So moving on, if the work is a representational presentation of a figure, form or shape, make it so. The girl's face looks childish in the area of striated shadowing, and proportionally inaccurate features related to a child's face. The arms and hands are not representative of a child's body proportions. The fingers on the clutched hand are disproportionate to arm and body and simply looks stupid. The bodice of the dress tunic lacks the same three dimensionality that the fish and flowers have. The tunic shading fails to provide that dimensionality that would unite the form into the same dimensional descriptive style the other forms have. There is a failure to feature light in the center of the bodice to give the illusion of three dimensional form that the other figures possess. There is an attempt to describe and define so many forms and shapes here that the viewer, me, gets overloaded and starts seeing discord, and a lack of unity in forms, shapes and subjects causing the painting to simply fall apart the more you look at it. That is what is "childish" to me.


YASS! THIS IS WHAT I WANTED!
I have to admit that I was dissappointed when you first responded.
Your response was based on the statement rather than the piece. THIS is what I was looking for! XD
I'm glad that we were able to discuss more to get to the bare bones of the technical issues.

This painting is unlike anything I have done before. Mostly in the fact that I forced myself not to use photo references. (But, as you can see, that didn't stop me from taking a look at myself every now and then to try to navigate my way.) TRY being the operative word. The struggle was real with this painting and after laying my eyes on it for a month straight, I couldn't see how things warped.

After first reading your response, I took a day or so to not look at it.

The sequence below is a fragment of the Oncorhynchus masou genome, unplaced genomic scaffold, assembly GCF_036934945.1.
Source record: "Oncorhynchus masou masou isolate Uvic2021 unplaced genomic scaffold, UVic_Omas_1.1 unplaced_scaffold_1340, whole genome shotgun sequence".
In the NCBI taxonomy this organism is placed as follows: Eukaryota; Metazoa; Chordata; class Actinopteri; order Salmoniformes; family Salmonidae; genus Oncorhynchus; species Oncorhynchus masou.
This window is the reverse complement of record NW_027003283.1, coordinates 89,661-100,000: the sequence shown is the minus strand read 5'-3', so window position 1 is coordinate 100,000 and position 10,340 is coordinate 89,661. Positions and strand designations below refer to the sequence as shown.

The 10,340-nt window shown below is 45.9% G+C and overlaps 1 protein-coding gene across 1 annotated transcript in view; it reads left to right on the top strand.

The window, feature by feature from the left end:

Then I came back the next day to look at it from a blank slate.
And I agree.
I had an overall positive skew of perception for this painting because I had made a lot of risks and had a lot of personal rewards from the PROCESS of this. (finding new markmaking tools, experimenting with handmade paints, trying new handmade paint additives.) I see now, that I got lost in the "play" and left "refinement" out in the cold.

P.S.: I don't like shock art, either. I feel that there is something transcendent and masterful in captivating with subtlety. (A personal goal that I am far from.)

Thank you for your critique!
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Re: Piranha Series

Postby CarlOwen » Tue Dec 29, 2015 7:53 pm

Good evening Mariah.

Christmas season was busy for us also. We went to California to see our kids and grandkids. All are doing beautifully. What a pleasure. We are now in Demming, NM for the evening. Will be back home in Sana Fe tomorrow. Had to cut our visit a little short so we could travel between the storms. So far, the plan is working. Been in NM for 15 Years now and this is the first year I have seen snow on the ground and in the mountains in the Demming area.

I am pleased that we are continuing this discussion. By now every other artist I have been this direct with has retreated. Tis a pity about that. But, you have promise, like I said, not only for the quality of your work, but for your willingness to be objective and willingness to press on even through the mud, so to speak.

However, I am to tired tonight to continue the discussion. It appears I am only worth about 300 to 350 miles of travel a day, then it is close down time. Just responding to let you know thank you for sharing your experiences, your appreciation of my critiques and willingness to continue. Will talk/type with you another time soon after we get back home.
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Re: Piranha Series

Postby CarlOwen » Thu Jan 07, 2016 10:14 am

Good morning Mariah.

The typing is to slow and missing letters this morning. Will try again later.
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Re: Piranha Series

Postby CarlOwen » Mon Jan 18, 2016 11:12 am

Good morning. Re-read your post as I am re-working my artist's statement at my promoter's direction, insistence, demand? Anyway, all I wanted to say was that your response to my last large post is that you exhibit experience and wisdom. And, of course I learned something I will use, the information about writing a painting dialog on paintings for galleries and museums for them to be able to explain and educate the viewer about a particular painting or collection. I never thought of that as I dogmatically work my position about works of art standing alone. Thank you for introducing the ideas and reasons that challenge that. I will be checking in from time to time with you. Going back to painting now. I have so many to do and so little time left to do it.